According to the American College of Medical Genetics (ACMG) guideline [21]: (1) Nonsense variant in MICU1 gene, which leads to loss of function, is associated with myopathy and is a known mechanism of disease. (PVS1). (2) Pattern of inheritance is found to be autosomal recessive (PM3). (3) Co-segregation with the disease as heterozygous carriers is not affected while the homozygous individual shows myopathy phenotype. In addition, it was not found in ethnically matched healthy controls, Iranome (PS4). (4) This variant was not found in HGMD, ClinVar, 1000 genome project, ExAC, ESP, and gnomAD database (PM2). (5) Pathogenic computational verdict based on 5 pathogenic predictions from BayesDel_addAF, DANN, EIGEN, FATHMM-MKL, and MutationTaster vs no benign predictions (PP3). According to ACMG rules for combining criteria to classify sequence variants (PVS1 + PM3 + PS4 + PM2 + PP3), this variant is classified as pathogenic. The mutation p.(R129*) was also predicted to be damaging by SIFT. Cross-species alignments and ConSurf results of the variant was shown in Fig. 1. A schematic pattern of wild and truncated protein was drawn using IBS software (Fig. 2) [22].

Fig. 2
figure2

Schematic comparison of wild type and mutant predicted MICU1 structures. This nonsense mutation removed the functional chains of MICU1 protein that contribute in EF-hand structure

Laboratory tests

The patient showed raised CK up to 2081 U/L (normal, 24–195), LDH to 1352 IU/L (normal, 0–408), S.G.P.T (ALT) to 83 IU/L (normal, 0–41), and S.G.O.T (AST) to 52 IU/L (normal, 0–37).

Muscle biopsy studies

Muscle biopsy from right biceps showed myopathic atrophy with dystrophic features. Multiple necrotic/regenerative fibers, myophagocytosis, and severe endomysial fibrosis were noted. Reduced nicotinamide adenine dinucleotide tetrazolium reductase (NADH-TR) staining revealed intermyofibrillar network disruption as moth-eaten fibers and core-like lesions. Adenosine triphophatase staining showed predominance of type 1 fibers and atrophy. The above histochemical pathologic findings were suggestive of muscular dystrophy, so immunohistochemical (IHC) study of dystrophin, sarcoglycans, merosin, beta-Spectrin, and dysferlin proteins was performed and sarcolemmal labeling with all the above examined antibodies was observed (Fig. 3). EMG/NCV study revealed short duration of motor unit action potential (MUAP) in two upper and lower extremities tested muscles which was in favor of myopathic changes.

Fig. 3
figure3

a Prominent fibers size variation with necrosis and myophagocytosis associated with severe endomysial fibrosis, fiber splitting, and increased internalization of nuclei (hematoxylin and eosin x400). b Intermyofibrillar network pattern is disrupted with presence of core-like lesions (NADH-TR x400)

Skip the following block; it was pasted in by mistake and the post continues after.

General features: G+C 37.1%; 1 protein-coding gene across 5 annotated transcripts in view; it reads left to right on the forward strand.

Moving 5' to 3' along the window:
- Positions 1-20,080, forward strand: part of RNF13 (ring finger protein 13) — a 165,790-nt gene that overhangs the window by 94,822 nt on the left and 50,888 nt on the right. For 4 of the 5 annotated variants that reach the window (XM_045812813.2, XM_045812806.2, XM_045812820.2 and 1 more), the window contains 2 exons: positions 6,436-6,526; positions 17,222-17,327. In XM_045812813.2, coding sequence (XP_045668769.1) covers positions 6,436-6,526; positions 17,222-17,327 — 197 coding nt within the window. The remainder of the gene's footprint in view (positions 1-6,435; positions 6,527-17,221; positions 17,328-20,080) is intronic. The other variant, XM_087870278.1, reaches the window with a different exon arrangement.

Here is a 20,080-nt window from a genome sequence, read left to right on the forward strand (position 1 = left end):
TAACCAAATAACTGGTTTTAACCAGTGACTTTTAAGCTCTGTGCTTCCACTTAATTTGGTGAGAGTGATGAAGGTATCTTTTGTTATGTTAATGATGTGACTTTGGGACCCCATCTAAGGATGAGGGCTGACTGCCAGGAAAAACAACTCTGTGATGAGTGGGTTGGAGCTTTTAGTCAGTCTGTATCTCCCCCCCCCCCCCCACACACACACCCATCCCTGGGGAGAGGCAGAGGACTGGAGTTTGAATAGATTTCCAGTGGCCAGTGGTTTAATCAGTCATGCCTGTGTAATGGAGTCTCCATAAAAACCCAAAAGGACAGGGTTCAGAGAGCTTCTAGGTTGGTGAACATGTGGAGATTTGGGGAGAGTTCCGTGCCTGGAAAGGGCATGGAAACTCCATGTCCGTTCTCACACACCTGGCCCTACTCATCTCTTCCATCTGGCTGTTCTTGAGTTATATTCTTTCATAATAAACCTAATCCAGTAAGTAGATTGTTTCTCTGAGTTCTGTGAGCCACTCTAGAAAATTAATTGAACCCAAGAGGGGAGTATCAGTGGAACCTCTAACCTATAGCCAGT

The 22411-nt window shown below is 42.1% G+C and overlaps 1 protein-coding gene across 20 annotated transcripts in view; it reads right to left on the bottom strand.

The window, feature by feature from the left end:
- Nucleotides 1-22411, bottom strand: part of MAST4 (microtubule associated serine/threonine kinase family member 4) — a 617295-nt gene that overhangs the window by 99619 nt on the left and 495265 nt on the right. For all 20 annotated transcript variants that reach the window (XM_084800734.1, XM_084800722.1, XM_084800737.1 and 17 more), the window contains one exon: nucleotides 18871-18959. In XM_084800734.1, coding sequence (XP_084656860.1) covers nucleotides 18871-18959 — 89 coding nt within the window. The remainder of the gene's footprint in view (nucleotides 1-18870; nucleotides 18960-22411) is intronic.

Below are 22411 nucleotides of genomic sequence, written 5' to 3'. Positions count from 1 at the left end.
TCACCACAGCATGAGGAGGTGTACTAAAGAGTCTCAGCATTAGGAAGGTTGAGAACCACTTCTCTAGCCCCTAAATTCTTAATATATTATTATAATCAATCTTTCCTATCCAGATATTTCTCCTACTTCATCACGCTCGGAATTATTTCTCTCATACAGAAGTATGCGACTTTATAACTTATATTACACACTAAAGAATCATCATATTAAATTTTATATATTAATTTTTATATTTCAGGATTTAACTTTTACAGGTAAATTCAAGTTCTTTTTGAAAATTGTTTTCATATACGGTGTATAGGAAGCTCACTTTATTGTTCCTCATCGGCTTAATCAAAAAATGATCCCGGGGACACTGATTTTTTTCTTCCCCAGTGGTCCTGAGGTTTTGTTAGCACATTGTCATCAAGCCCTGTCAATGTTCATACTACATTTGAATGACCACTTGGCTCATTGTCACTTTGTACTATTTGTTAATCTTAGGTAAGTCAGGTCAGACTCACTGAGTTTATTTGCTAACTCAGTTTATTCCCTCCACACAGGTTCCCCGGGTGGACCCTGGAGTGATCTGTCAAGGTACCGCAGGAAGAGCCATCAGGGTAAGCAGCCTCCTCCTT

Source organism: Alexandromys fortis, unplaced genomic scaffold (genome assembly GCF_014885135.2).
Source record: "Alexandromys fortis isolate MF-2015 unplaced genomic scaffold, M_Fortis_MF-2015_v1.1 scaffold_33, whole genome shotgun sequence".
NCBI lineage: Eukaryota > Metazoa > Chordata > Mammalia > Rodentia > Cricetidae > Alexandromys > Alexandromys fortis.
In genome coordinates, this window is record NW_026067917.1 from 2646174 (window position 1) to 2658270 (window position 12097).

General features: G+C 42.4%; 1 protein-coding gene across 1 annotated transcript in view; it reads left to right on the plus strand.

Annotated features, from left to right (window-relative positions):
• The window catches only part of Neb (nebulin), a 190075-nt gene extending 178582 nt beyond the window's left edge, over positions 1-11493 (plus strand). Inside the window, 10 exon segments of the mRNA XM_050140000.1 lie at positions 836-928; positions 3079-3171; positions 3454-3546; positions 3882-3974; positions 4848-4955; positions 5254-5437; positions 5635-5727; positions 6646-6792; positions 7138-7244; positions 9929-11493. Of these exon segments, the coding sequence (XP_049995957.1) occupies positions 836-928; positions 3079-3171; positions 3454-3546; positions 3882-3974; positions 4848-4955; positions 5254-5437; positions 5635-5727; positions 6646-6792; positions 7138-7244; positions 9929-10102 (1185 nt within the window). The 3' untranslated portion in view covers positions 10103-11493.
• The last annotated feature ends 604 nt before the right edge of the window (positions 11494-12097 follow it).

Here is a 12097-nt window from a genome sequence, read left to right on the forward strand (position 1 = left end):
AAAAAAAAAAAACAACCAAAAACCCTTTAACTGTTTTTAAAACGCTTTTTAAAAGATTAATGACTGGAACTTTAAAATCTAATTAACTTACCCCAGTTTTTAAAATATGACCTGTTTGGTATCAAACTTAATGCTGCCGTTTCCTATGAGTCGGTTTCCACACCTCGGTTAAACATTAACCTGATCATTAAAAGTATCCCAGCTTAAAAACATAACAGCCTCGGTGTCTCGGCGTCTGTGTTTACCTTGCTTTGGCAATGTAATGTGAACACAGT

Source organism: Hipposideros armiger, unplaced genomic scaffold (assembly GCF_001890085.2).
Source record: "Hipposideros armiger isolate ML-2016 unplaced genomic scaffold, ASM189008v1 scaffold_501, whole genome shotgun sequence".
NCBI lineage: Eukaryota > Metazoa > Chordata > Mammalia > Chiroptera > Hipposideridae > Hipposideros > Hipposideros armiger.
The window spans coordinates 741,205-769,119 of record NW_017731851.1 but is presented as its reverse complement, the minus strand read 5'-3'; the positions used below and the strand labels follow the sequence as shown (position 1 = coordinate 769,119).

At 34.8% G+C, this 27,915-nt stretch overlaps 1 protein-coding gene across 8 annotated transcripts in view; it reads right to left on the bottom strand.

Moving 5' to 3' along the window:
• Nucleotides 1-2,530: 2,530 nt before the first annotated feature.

Discussion and conclusion

In this study, we report a novel biallelic MICU1 variant, c.385C>T; p.(R129*) in an Iranian patient. Additionally, we review the literature to collect all disease-causing variants and summarize the phenotypes of all reported affected individuals. In this case, we found 44 recorded MPXPS patients in the literature including 39 patients carrying homozygous and 5 patients carrying compound heterozygous variants. Most of the homozygous patients were born to consanguineous parents. Most of the patients were from the Middle East where consanguineous marriage is ranging from 20 to 70% [23]. Up to now, 13 pathogenic MICU1 variants have been reported in previous studies presented with the vast spectrum of symptoms even among patients carrying same pathogenic variants (Supplementary Table 1).

First, MICU1 pathogenic variants including a homozygous splice acceptor site mutation, c.1078–1G>C, and a homozygous splice donor site, c.741+1G>A, were reported in 11 UK-Pakistani and 4 Dutch patients respectively by Logan et al. [1]. All eleven UK-Pakistani patients who carried c.1078-1G>C variant presented with developmental delay. From patients who underwent testing, all presented with elevated CK. In details, 5 patients suffered from microcephaly, 4 patients had proximal weakness, 8 patients showed extrapyramidal signs, 10 patients had learning disability, 6 patients showed speech delay, 4 patients showed skin involvement, and 3 patients had ambulation difficulties. Other features including short stature, ophthalmologic findings, and abnormal gait was observed in some cases. Muscle biopsies were available for 6 of these patients, which all exhibited myopathic features, with diffuse variation in fiber size, increased internal and central nuclei, and clustering of regenerating fibers. Necrotic fibers were rare, except in one subject. Brain MRI was available for 6 patients, out of them 1 patient had signal changes in globus pallidus, and 1 patient showed small cerebellum and 4 were normal. Four patients had skin abnormalities. All four Dutch subjects with c.741+1G>A variant presented with learning disability, ambulation difficulties, and elevated CK. Among these patients, 1 patient had short stature, 2 patients suffered from muscle weakness, 3 patients showed ophthalmologic findings, 3 patients showed extrapyramidal signs, 2 patients had abnormal gait, 2 patients showed developmental delay, 1 patient had speech delay and 2 patients exhibited skin abnormalities. Brain MRI was available for 2 patients; out of them, one patient showed linear calcification in frontal lobe and the other was normal [1].